Strawberry Girl

strawberry-girl

Strawberry Girl, by Lois Lenski. Originally published in 1945. 194 pages. Winner of the 1946  Newberry Award for Children’s literature.

We’re reading this to my 4th and 5th grade Florida history  co-op class and they seem to be enjoying it a great deal. Readers may recall that last semester we read The Lion’s Paw, another Florida classic children’s novel built on the life and topography of 1940’s Florida.

Strawberry Girl is probably one of the least childlike children’s book I have ever read (by post modern standards), but it’s a good book and not too heavy for children to read and enjoy.

Lois Lenski put a lot of time and research into the lives and culture of what are known as Florida Crackers. That is, native Floridians whose roots go much deeper than World War II. As described by Florida Backroads Travel:

He or she is from a family that was here long before the huge population explosions in Florida after World War Two. He or she is almost always Caucasian.

They and their ancestors lived in Florida and prospered before the days of cars, highways, mosquito control, air conditioning, medicare, social security and government welfare.

It is with this backdrop that Lois Lenski wrote Strawberry Girl, a tale of two Central Florida families whose heads bump heads. The new family in town, the Boyers, are farmers while the Slaters, who had lived on the neighboring property for generations, were cattlemen.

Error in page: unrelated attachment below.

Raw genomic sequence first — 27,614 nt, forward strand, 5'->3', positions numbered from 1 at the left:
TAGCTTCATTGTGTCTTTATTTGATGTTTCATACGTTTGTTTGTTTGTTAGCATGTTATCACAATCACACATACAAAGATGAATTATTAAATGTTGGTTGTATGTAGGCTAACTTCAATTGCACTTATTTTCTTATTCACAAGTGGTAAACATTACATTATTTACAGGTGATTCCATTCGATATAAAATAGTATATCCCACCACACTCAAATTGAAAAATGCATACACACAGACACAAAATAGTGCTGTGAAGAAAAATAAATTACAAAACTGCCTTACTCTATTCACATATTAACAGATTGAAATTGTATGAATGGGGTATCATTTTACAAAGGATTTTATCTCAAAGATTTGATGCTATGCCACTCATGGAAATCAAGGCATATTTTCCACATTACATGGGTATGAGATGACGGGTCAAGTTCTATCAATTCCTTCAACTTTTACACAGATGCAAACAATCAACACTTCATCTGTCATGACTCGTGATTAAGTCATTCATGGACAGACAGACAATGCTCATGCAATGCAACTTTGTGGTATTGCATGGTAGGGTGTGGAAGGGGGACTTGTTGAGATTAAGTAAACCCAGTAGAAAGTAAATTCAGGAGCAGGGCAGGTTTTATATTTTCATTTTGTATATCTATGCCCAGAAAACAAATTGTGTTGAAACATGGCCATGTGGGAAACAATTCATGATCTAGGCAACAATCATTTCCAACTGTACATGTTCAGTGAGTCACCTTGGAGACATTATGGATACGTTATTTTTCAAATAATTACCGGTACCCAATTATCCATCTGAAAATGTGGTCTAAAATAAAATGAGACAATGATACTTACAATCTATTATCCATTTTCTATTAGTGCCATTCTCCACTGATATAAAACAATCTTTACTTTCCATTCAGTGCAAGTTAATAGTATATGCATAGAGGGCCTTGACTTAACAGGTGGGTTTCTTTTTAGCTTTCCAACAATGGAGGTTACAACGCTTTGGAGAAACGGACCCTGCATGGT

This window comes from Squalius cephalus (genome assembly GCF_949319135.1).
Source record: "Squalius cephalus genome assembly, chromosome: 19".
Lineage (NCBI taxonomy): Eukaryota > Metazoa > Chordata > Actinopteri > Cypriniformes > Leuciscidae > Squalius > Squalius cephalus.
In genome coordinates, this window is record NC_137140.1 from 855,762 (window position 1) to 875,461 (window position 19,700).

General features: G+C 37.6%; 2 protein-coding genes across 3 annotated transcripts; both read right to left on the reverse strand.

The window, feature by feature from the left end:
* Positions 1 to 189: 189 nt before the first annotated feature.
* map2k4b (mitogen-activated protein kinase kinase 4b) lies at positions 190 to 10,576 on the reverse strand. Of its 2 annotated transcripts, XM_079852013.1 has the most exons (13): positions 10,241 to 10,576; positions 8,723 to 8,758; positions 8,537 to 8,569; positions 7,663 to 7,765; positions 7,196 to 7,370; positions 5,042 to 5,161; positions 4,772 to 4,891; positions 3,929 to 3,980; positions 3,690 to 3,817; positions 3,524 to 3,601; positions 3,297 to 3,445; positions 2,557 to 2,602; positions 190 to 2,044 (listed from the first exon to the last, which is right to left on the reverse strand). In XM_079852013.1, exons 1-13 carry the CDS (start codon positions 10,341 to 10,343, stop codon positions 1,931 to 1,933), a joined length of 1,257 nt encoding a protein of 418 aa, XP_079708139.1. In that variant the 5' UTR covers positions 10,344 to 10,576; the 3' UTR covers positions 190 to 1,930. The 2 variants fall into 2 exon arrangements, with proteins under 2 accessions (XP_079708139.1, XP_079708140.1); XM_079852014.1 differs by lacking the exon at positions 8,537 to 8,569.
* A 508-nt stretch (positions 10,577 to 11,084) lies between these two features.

Before the Florida legislature passed a fencing law in 1949, cattlemen let their cows and other livestock roam pastures unhindered to graze wherever they desired. Florida was  very active cattle country at the turn of the century and is still a big cattle raising state. These free roaming cattle often proved to be quite a nuisance to adjacent homesteaders whose income was derived primarily from agriculture.

When the Boyers, wearied by the Slaters cows and hogs trampling their strawberries and eating their other crops, decide to build a fence around their property, a feud breaks out between the two families. Since the Slaters found the Boyers’ “biggety’ ways distasteful from the very beginning, it was a long simmering fight which boils over when Bihu Boyer puts a sound whipping on Sam Slater after Slater poisons his mule. Things escalate even further after that, until Lenski wraps up the book with a neat and tidy religious conversion at the end leaving the reader to surmise that afterwards, the families will live side by side in peace.

One of the first hurdles to get over when reading books set in the old South, is the dialect. I mentioned this when I reviewed Their Eyes Were Watching God, which was written in black dialect not long after Reconstruction. Even though this particular book explores Cracker culture which is white, it was still poorer people speaking in a Southern dialect, which takes some getting used to. However, it is well worth getting over that hurdle:

“Thar goes our cow, Pa!” said the little girl.
“Shore ‘nough, that do look like one of our cows, now don’t it?”
The man tipped his slat-backed chair against the wall of the house. He spat
across the porch floor onto the sandy yard. His voice was a lazy drawl. He closed his
eyes again.
“She got our markin’ brand on her, Pa. A big S inside a circle,” said Essie.
The man, Sam Slater, looked up. “Shore ‘nough, so she has.”
“She’s headin’ right for them orange trees, Pa,” said Essie.
“Them new leaves taste mighty good, I reckon,” replied her father. “She’s hungry,
pore thing!”
A clatter of dishes sounded from within the house and a baby began to cry.
“You’d be pore, too, did you never git nothin’ to eat,” said the unseen Mrs. Slater.
There was no answer.
The sun shone with a brilliant glare. The white sand in the yard reflected the